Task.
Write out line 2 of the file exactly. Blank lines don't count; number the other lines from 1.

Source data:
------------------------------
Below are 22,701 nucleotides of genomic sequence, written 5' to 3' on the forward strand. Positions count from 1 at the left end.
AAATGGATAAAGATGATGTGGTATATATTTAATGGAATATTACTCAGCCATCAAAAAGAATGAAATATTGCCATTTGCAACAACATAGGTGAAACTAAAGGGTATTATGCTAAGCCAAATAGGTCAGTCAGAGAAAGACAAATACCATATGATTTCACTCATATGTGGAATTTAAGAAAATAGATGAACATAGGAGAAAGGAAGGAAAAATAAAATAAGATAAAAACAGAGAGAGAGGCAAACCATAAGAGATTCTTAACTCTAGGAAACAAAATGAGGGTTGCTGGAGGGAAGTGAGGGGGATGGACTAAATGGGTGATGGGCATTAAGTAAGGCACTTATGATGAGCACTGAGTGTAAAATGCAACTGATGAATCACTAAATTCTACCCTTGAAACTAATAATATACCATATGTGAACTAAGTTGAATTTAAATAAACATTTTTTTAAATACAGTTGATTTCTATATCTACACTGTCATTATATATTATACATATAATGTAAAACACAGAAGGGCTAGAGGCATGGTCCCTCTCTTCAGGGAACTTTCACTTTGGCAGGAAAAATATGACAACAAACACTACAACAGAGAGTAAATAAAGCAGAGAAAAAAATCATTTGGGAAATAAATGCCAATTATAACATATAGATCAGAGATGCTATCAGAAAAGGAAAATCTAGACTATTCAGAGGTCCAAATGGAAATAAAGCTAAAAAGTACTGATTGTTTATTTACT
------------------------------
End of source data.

AAATGGATAAAGATGATGTGGTATATATTTAATGGAATATTACTCAGCCATCAAAAAGAATGAAATATTGCCATTTGCAACAACATAGGTGAAACTAAAGGGTATTATGCTAAGCCAAATAGGTCAGTCAGAGAAAGACAAATACCATATGATTTCACTCATATGTGGAATTTAAGAAAATAGATGAACATAGGAGAAAGGAAGGAAAAATAAAATAAGATAAAAACAGAGAGAGAGGCAAACCATAAGAGATTCTTAACTCTAGGAAACAAAATGAGGGTTGCTGGAGGGAAGTGAGGGGGATGGACTAAATGGGTGATGGGCATTAAGTAAGGCACTTATGATGAGCACTGAGTGTAAAATGCAACTGATGAATCACTAAATTCTACCCTTGAAACTAATAATATACCATATGTGAACTAAGTTGAATTTAAATAAACATTTTTTTAAATACAGTTGATTTCTATATCTACACTGTCATTATATATTATACATATAATGTAAAACACAGAAGGGCTAGAGGCATGGTCCCTCTCTTCAGGGAACTTTCACTTTGGCAGGAAAAATATGACAACAAACACTACAACAGAGAGTAAATAAAGCAGAGAAAAAAATCATTTGGGAAATAAATGCCAATTATAACATATAGATCAGAGATGCTATCAGAAAAGGAAAATCTAGACTATTCAGAGGTCCAAATGGAAATAAAGCTAAAAAGTACTGATTGTTTATTTACT